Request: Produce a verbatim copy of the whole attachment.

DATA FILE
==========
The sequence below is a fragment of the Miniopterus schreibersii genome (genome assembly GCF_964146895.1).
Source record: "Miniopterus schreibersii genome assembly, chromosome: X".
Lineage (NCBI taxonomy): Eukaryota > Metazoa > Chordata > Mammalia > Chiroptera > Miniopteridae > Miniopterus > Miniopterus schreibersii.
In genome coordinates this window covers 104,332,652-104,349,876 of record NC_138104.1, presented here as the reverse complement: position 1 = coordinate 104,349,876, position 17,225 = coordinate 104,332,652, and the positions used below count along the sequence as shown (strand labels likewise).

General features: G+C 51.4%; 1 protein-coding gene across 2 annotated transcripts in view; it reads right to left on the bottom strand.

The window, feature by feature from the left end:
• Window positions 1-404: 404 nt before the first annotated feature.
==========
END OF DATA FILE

The sequence below is a fragment of the Miniopterus schreibersii genome (genome assembly GCF_964146895.1).
Source record: "Miniopterus schreibersii genome assembly, chromosome: X".
Lineage (NCBI taxonomy): Eukaryota > Metazoa > Chordata > Mammalia > Chiroptera > Miniopteridae > Miniopterus > Miniopterus schreibersii.
In genome coordinates this window covers 104,332,652-104,349,876 of record NC_138104.1, presented here as the reverse complement: position 1 = coordinate 104,349,876, position 17,225 = coordinate 104,332,652, and the positions used below count along the sequence as shown (strand labels likewise).

General features: G+C 51.4%; 1 protein-coding gene across 2 annotated transcripts in view; it reads right to left on the bottom strand.

The window, feature by feature from the left end:
• Window positions 1-404: 404 nt before the first annotated feature.